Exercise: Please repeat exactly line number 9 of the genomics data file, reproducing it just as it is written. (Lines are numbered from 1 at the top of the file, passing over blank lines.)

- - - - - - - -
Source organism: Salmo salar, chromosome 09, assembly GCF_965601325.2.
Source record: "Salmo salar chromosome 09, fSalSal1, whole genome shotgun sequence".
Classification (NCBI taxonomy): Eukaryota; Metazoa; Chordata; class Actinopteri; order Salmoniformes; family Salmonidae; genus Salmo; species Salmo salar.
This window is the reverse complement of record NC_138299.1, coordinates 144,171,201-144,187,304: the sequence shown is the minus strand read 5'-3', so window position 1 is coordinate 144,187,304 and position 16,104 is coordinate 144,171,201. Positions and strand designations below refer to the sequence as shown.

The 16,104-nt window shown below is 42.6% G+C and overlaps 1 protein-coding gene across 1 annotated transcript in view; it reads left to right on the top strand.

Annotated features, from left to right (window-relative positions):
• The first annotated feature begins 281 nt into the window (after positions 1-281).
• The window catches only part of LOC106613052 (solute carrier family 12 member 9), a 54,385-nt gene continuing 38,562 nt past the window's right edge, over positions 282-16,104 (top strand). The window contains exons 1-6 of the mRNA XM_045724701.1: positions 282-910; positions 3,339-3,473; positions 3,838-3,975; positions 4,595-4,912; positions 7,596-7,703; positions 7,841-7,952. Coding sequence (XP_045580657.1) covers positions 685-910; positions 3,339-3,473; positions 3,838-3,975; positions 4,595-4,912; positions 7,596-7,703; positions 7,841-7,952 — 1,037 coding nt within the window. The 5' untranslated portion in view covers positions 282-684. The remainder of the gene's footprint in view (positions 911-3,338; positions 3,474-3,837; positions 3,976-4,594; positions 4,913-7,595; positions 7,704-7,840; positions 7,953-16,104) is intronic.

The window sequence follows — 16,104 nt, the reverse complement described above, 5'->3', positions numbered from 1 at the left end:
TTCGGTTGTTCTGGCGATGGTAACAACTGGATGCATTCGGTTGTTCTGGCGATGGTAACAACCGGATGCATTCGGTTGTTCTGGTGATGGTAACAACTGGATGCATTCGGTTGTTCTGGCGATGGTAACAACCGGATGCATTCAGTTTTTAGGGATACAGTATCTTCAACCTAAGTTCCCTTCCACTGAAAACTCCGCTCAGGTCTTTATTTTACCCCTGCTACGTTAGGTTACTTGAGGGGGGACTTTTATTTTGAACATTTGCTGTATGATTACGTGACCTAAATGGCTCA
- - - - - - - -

The window sequence follows — 16,104 nt, the reverse complement described above, 5'->3', positions numbered from 1 at the left end: